Time scale interactions and the coevolution of humans and water

Murugesu Sivapalan, Günter Blöschl

Research output: Contribution to journalReview articlepeer-review

Abstract

We present a coevolutionary view of hydrologic systems, revolving around feedbacks between environmental and social processes operating across different time scales. This brings to the fore an emphasis on emergent phenomena in changing water systems, such as the levee effect, adaptation to change, system lock-in, and system collapse due to resource depletion. Changing human values play a key role in the emergence of these phenomena and should therefore be considered as internal to the system. Guidance is provided for the framing and modeling of these phenomena to test alternative hypotheses about how they arose. A plurality of coevolutionary models, from stylized to comprehensive system-of-system models, may assist strategic water management for long time scales through facilitating stakeholder participation, exploring the possibility space of alternative futures, and helping to synthesize the observed dynamics in a wide range of case studies. Future research opportunities lie in exploring emergent phenomena arising from time scale interactions through historical, comparative, and process studies of human-water feedbacks.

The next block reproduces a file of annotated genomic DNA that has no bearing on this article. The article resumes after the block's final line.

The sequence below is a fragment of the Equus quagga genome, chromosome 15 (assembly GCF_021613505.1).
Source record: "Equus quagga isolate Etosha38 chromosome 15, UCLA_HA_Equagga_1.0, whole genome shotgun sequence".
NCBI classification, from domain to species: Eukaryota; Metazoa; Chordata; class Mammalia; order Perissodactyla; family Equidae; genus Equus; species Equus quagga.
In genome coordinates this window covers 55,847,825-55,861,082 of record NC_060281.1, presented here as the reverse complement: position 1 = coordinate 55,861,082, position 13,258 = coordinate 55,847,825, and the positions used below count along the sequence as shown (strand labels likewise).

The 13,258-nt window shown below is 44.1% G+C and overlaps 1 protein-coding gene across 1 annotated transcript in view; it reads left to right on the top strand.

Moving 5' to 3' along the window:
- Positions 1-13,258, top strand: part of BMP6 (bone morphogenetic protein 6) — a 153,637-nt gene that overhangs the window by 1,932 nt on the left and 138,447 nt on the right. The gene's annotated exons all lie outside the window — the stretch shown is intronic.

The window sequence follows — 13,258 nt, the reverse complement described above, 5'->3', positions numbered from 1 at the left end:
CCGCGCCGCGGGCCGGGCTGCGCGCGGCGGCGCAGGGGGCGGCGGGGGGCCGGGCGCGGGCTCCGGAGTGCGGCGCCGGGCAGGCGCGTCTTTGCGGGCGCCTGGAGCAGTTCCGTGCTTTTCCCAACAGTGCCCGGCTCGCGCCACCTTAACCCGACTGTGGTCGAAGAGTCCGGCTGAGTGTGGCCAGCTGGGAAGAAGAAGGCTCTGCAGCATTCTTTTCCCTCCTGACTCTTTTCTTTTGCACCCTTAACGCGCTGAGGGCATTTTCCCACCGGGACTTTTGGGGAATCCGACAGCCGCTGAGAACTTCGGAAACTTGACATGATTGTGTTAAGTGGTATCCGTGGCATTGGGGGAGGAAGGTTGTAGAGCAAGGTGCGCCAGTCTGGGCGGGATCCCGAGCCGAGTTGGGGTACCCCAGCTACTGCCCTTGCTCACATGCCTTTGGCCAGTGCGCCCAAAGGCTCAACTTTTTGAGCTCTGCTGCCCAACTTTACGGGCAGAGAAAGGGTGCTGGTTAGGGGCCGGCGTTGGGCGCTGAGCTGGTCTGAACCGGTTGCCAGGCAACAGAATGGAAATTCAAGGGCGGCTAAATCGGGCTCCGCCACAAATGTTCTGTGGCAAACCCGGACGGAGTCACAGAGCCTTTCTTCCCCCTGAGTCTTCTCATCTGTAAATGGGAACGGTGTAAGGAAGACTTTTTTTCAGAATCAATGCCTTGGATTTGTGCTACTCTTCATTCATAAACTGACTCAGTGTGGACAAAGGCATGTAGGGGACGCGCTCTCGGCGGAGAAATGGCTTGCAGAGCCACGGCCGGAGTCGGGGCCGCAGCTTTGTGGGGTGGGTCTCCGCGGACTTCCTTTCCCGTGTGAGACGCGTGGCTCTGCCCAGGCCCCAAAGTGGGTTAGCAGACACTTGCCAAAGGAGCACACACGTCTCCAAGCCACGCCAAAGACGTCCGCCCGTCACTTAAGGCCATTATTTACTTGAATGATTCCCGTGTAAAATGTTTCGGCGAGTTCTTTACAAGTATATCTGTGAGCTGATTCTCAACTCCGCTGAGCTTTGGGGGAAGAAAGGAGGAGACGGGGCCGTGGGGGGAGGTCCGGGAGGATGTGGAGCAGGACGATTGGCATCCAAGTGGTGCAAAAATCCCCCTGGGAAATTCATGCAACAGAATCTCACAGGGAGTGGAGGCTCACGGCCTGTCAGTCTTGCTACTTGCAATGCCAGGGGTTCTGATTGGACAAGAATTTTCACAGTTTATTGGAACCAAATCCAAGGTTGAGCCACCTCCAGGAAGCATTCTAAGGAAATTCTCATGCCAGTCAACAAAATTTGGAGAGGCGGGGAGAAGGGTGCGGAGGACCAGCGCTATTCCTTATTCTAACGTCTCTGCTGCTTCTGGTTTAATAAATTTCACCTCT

Original languageEnglish (US)
Pages (from-to)6988-7022
Number of pages35
JournalWater Resources Research
Volume51
Issue number9
DOIs
StatePublished - Sep 1 2015

Keywords

  • coevolution
  • coupled human-water systems
  • dynamical systems
  • sociohydrology
  • time scales
  • time scales

ASJC Scopus subject areas

  • Water Science and Technology

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